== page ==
Off to the slopes - but no alcohol on the way (photo © Tomasz Kobiela).
It was bound to happen sooner or later. Badly behaved Brits on the winter-season direct overnight ski trains between London and the French Alps have prompted Eurostar to rethink its policy on the consumption of alcohol. The clampdown applies only to the overnight trains on the route from London to the Tarentaise Valley (and return). It comes into effect on 1 January 2016.
Bookings for Eurostar’s direct trains between London and the French Alps are now open. The first train of this coming winter season leaves London St Pancras on 19 December. The final departures from the Alps are on 9 April 2016.
For many travellers, a long train journey with friends is a chance to relax over a glass of wine. But the last year or two have seen rowdy scenes on Friday evenings at London St Pancras as many travellers, heading off for a week on the slopes, are already the worse for wear even before boarding the train — which leaves at 19.45. The journey to the train’s final destination at Bourg-Saint-Maurice takes 9 hrs 31 mins.
The new alcohol ban evidently means that no alcohol of any kind may be carried on board the Friday night train from London to the Tarentaise Valley resorts. The same restriction applies to the Saturday night train from Bourg-Saint-Maurice back to London.
Daytime Eurostar services between London and the French Alps have much less stringent rules.
Eurostar comment that the clampdown on taking alcohol on board the overnight services will ensure “that everyone can enjoy a relaxed ambience on board and that we all arrive bright-eyed, fresh-faced and set for the slopes.”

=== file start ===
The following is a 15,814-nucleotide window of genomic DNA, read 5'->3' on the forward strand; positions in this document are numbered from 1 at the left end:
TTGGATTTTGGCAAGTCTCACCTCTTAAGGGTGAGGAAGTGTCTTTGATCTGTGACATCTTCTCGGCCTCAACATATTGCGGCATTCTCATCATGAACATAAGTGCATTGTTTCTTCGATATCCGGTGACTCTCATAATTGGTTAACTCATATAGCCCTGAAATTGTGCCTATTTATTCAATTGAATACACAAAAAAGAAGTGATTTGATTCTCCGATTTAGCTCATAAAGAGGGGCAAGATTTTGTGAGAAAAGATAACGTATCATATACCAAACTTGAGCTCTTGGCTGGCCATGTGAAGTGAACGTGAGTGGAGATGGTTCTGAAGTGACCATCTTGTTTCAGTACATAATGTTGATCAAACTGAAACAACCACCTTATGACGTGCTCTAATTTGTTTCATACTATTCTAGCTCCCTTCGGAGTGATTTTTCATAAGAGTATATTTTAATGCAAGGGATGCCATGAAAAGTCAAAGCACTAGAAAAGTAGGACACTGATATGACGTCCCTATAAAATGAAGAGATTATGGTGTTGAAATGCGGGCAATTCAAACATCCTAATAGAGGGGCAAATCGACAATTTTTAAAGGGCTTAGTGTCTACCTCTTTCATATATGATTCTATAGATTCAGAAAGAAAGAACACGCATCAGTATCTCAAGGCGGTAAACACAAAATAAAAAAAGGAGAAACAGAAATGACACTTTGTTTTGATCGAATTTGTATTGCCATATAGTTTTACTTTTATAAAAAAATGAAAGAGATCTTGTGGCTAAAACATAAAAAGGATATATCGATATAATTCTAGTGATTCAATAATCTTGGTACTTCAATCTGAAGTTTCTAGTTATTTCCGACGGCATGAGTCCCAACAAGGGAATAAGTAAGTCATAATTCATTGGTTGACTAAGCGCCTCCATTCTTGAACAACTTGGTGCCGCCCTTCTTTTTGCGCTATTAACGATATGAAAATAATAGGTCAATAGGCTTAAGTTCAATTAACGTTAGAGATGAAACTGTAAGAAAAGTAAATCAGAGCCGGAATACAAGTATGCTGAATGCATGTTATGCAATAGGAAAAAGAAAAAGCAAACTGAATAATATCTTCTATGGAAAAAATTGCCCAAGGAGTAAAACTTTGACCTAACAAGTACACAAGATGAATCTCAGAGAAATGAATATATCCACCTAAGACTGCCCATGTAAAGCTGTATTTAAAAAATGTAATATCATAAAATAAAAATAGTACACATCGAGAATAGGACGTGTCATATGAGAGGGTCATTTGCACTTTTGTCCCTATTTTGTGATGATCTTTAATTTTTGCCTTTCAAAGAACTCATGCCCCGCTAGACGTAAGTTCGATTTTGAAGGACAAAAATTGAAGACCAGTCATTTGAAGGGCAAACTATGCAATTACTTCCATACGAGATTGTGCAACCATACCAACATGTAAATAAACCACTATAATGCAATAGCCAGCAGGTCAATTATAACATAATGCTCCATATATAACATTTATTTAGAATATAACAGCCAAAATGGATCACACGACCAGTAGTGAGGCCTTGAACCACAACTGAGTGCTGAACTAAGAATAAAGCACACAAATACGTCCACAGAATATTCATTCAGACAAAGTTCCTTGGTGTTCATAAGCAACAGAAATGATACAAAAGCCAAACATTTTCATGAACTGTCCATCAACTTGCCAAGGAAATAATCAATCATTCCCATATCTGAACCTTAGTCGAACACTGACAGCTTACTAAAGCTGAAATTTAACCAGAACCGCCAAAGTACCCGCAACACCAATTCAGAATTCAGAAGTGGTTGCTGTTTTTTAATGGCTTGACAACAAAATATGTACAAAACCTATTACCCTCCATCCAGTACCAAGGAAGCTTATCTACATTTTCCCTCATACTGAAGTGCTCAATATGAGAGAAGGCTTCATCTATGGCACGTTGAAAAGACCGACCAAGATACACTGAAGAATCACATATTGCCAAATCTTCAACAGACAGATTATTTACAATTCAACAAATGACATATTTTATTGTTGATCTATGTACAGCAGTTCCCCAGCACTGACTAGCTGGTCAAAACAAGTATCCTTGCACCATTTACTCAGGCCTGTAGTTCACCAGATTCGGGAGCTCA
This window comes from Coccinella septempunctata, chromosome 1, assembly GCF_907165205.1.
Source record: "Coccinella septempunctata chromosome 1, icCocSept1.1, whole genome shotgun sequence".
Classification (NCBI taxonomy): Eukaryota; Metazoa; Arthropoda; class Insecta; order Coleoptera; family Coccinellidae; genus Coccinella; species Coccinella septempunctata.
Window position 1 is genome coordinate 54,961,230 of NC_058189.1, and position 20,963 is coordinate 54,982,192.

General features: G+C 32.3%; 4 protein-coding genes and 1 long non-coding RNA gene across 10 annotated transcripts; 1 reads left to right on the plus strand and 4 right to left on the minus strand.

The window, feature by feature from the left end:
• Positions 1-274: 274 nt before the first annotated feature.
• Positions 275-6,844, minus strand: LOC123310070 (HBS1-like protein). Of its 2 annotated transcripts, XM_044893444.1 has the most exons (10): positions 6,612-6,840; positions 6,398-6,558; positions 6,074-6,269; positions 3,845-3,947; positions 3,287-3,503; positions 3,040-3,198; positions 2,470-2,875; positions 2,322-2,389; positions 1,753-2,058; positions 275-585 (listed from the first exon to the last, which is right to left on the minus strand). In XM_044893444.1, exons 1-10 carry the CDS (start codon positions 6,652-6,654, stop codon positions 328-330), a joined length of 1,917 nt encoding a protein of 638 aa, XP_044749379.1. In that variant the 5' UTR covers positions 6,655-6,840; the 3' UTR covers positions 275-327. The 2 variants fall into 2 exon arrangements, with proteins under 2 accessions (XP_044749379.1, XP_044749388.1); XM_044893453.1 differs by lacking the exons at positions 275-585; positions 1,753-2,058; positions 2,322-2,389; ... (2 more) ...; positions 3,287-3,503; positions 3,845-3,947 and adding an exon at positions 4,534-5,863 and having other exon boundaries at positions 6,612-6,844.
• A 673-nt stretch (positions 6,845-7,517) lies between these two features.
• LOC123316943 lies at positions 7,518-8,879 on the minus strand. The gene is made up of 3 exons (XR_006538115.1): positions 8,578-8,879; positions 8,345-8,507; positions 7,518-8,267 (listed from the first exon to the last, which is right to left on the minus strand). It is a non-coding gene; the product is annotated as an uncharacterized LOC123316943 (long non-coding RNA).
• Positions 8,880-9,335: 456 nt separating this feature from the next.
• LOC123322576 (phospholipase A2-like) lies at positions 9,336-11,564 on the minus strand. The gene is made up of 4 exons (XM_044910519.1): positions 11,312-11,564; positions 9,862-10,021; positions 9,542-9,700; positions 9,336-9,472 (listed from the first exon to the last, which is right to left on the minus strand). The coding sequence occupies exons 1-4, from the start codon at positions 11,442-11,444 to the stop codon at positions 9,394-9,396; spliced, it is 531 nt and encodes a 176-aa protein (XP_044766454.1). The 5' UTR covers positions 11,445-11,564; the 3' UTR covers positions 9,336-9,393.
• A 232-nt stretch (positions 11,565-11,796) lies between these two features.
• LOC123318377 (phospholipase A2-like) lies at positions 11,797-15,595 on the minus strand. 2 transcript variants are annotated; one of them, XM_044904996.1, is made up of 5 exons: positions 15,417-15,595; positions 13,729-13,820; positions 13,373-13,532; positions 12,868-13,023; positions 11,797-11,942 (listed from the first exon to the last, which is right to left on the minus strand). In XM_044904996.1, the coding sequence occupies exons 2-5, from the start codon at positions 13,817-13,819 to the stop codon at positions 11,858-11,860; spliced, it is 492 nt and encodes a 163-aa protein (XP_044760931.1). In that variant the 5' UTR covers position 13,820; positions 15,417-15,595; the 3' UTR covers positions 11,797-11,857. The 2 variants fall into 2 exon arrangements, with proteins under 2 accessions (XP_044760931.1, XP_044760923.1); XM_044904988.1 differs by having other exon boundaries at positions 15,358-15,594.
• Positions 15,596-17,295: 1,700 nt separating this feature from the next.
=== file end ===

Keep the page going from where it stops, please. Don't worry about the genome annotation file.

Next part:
This is not a case of Eurostar wanting to protect revenue from its own on-board sales. The bar-bistro will simply not sell any alcohol on its overnight trains to and from the French Alps. Our guess is that passengers in Eurostar’s more expensive Standard Premier class might still be offered a complimentary glass of wine with dinner. We would be interested in receiving reports as to whether this is in fact the case.
As noted above, alcohol may still be taken on board the Eurostar daytime services to and from the Tarentaise Valley. But there are limits. No spirits are permitted. So travellers tempted to bring back a tasty tipple from their holiday in the Alps must limit themselves to beer and wine. Passengers may take on board either one bottle of wine or four bottles (or cans) of beer.
Eurostar don’t say anything about the maximum size of that bottle of wine. A jeroboam of Château Mouton Rothschild would surely be a stylish way of drinking one’s way from London to the Alps.
The new restrictions on alcohol consumption apply only to Eurostar ski trains. On all other Eurostar services you can still take your personal supply of absinthe on board. Or your favourite malt whisky. Cheers!